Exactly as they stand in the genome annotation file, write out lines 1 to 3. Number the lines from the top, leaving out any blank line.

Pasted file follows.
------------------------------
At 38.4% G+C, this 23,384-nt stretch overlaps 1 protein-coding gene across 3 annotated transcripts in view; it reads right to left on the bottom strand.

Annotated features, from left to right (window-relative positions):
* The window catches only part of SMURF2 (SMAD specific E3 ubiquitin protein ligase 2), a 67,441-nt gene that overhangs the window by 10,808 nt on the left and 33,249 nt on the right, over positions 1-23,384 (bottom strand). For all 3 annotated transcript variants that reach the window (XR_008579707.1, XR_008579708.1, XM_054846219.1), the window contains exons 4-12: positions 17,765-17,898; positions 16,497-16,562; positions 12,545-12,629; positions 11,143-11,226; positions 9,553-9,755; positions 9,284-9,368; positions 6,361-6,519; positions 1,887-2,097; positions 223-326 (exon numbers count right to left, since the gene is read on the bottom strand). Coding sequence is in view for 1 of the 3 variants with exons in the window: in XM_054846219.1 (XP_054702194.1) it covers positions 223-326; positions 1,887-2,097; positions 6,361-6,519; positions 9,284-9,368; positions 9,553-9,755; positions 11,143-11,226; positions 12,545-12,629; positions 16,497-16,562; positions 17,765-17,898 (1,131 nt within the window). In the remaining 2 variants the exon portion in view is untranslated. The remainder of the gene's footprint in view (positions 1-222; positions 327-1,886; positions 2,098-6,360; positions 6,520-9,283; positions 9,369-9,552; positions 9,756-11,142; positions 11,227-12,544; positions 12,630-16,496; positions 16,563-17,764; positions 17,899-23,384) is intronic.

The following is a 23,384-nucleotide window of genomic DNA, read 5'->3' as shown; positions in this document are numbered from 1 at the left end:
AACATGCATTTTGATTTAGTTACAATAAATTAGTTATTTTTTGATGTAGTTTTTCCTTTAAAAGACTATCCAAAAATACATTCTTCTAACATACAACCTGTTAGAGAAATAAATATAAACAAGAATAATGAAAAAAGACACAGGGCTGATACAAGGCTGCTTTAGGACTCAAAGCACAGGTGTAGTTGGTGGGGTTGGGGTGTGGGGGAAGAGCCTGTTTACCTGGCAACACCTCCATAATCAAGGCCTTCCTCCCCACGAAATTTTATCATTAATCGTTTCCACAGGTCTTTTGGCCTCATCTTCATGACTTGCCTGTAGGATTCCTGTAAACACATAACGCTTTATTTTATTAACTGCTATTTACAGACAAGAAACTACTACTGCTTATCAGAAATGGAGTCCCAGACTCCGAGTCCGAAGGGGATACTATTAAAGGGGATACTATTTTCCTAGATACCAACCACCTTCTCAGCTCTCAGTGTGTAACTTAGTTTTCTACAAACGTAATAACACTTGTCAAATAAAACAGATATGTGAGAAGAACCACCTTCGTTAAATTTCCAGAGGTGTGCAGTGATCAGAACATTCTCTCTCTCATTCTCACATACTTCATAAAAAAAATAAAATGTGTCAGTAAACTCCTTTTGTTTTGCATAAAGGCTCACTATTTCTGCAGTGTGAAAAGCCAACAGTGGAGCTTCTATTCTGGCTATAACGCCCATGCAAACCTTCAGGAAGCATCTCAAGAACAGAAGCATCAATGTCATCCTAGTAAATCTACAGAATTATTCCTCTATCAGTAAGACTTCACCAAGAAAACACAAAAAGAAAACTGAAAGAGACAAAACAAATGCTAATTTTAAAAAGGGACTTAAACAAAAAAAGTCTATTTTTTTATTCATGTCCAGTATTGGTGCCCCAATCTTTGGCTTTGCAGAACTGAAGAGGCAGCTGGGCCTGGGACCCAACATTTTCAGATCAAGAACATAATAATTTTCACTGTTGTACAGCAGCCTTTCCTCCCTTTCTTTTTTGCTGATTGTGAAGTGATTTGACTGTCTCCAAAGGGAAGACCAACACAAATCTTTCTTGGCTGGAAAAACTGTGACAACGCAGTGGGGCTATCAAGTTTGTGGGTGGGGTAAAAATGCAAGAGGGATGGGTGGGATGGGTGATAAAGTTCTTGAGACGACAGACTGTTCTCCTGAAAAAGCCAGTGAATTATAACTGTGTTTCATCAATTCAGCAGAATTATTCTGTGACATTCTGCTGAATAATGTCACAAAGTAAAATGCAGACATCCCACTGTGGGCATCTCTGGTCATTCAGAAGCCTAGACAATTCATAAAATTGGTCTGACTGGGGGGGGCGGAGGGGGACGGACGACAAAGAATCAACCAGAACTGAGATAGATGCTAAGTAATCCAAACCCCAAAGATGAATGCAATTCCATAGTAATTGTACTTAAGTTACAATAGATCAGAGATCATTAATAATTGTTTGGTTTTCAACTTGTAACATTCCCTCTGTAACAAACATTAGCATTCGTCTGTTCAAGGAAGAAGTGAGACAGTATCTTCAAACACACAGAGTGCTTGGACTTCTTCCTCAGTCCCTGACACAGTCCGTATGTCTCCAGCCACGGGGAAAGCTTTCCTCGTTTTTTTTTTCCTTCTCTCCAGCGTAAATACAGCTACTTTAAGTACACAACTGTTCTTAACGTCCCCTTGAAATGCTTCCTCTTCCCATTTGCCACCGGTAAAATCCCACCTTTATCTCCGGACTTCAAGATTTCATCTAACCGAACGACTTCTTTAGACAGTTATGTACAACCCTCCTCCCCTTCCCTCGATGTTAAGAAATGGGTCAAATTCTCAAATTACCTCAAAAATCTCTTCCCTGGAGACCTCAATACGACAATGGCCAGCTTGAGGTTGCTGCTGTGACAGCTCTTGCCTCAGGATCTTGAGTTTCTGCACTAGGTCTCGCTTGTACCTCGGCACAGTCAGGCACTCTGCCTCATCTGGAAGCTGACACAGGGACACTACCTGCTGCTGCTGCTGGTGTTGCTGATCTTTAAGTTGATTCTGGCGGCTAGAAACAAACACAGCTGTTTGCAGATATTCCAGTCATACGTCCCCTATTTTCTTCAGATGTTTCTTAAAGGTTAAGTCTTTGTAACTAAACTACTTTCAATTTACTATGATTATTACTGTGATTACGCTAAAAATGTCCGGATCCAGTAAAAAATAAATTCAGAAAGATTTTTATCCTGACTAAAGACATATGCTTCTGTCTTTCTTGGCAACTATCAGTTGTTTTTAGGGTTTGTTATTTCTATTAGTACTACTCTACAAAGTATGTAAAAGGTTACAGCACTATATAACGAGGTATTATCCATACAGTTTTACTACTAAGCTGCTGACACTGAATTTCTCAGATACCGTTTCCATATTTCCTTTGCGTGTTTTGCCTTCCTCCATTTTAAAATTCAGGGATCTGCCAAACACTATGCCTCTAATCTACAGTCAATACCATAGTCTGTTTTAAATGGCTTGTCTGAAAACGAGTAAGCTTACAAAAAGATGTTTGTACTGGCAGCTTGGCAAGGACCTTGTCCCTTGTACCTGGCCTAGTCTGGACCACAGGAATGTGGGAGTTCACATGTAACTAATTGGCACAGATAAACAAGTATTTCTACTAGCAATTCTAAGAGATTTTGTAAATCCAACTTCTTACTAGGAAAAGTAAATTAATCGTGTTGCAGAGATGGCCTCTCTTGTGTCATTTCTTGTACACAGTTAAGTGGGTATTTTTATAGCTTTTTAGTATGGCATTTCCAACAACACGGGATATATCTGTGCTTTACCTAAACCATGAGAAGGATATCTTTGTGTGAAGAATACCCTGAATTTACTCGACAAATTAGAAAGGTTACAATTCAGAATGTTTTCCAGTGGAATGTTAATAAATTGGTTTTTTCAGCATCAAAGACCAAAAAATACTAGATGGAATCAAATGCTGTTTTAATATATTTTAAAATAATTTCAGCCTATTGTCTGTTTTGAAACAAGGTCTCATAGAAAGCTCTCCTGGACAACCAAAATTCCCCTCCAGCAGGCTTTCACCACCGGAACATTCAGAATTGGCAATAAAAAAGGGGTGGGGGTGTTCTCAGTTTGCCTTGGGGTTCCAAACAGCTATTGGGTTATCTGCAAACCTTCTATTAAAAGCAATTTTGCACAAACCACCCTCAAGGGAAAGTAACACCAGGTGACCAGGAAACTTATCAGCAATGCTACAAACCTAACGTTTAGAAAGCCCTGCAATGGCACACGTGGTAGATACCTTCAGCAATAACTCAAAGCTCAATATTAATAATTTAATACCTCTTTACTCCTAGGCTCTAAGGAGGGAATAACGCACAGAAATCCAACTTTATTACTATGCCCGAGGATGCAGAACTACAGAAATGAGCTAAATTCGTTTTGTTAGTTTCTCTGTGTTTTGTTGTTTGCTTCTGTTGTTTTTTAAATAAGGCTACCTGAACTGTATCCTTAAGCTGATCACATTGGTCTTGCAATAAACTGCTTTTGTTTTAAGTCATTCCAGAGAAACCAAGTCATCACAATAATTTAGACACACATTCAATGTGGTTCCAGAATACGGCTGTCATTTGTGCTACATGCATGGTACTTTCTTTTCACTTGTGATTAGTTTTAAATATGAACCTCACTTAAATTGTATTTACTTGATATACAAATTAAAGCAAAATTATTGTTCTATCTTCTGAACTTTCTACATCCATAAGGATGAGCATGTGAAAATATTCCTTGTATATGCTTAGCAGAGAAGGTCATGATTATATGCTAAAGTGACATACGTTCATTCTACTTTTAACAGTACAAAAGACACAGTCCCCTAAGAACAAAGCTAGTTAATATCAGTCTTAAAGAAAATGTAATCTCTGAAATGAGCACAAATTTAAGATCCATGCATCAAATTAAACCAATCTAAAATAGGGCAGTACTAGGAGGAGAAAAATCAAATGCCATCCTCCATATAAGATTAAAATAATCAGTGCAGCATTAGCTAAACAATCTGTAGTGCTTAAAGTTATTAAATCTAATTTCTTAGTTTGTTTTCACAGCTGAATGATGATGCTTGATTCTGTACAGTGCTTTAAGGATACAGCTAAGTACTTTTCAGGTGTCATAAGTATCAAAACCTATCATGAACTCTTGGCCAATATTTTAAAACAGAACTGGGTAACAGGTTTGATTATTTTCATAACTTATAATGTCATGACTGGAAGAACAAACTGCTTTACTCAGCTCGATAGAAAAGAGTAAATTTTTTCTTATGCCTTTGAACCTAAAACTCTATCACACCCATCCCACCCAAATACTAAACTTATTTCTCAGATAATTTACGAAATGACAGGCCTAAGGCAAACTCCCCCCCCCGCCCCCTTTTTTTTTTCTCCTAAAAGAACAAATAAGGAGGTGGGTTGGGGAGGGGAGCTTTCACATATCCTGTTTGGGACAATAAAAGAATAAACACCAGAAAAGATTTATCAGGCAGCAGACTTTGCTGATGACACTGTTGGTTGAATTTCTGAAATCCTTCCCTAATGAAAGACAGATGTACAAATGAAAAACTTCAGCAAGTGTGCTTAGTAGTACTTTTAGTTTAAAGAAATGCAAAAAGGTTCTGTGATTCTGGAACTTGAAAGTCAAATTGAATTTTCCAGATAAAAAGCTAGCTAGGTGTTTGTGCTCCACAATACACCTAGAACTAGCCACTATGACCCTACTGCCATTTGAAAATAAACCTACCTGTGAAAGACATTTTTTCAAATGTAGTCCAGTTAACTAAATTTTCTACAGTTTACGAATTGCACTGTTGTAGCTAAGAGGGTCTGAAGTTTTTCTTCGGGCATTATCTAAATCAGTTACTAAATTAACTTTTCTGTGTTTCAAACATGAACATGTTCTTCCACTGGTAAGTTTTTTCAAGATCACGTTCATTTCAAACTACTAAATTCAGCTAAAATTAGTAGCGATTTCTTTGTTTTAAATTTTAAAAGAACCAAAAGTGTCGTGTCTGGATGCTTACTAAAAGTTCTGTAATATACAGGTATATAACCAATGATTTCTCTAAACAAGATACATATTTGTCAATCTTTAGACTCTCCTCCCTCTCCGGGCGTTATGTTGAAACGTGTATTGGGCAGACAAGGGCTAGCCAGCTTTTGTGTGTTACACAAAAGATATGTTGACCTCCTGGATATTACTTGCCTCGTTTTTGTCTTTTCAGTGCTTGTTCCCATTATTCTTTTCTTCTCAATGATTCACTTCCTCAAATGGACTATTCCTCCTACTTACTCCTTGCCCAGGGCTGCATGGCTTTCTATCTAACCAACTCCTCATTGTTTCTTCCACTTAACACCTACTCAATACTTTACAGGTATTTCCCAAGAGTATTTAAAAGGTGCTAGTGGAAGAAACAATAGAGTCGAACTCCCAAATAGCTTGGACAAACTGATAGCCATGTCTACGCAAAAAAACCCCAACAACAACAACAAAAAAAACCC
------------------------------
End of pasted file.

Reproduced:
At 38.4% G+C, this 23,384-nt stretch overlaps 1 protein-coding gene across 3 annotated transcripts in view; it reads right to left on the bottom strand.

Annotated features, from left to right (window-relative positions):
* The window catches only part of SMURF2 (SMAD specific E3 ubiquitin protein ligase 2), a 67,441-nt gene that overhangs the window by 10,808 nt on the left and 33,249 nt on the right, over positions 1-23,384 (bottom strand). For all 3 annotated transcript variants that reach the window (XR_008579707.1, XR_008579708.1, XM_054846219.1), the window contains exons 4-12: positions 17,765-17,898; positions 16,497-16,562; positions 12,545-12,629; positions 11,143-11,226; positions 9,553-9,755; positions 9,284-9,368; positions 6,361-6,519; positions 1,887-2,097; positions 223-326 (exon numbers count right to left, since the gene is read on the bottom strand). Coding sequence is in view for 1 of the 3 variants with exons in the window: in XM_054846219.1 (XP_054702194.1) it covers positions 223-326; positions 1,887-2,097; positions 6,361-6,519; positions 9,284-9,368; positions 9,553-9,755; positions 11,143-11,226; positions 12,545-12,629; positions 16,497-16,562; positions 17,765-17,898 (1,131 nt within the window). In the remaining 2 variants the exon portion in view is untranslated. The remainder of the gene's footprint in view (positions 1-222; positions 327-1,886; positions 2,098-6,360; positions 6,520-9,283; positions 9,369-9,552; positions 9,756-11,142; positions 11,227-12,544; positions 12,630-16,496; positions 16,563-17,764; positions 17,899-23,384) is intronic.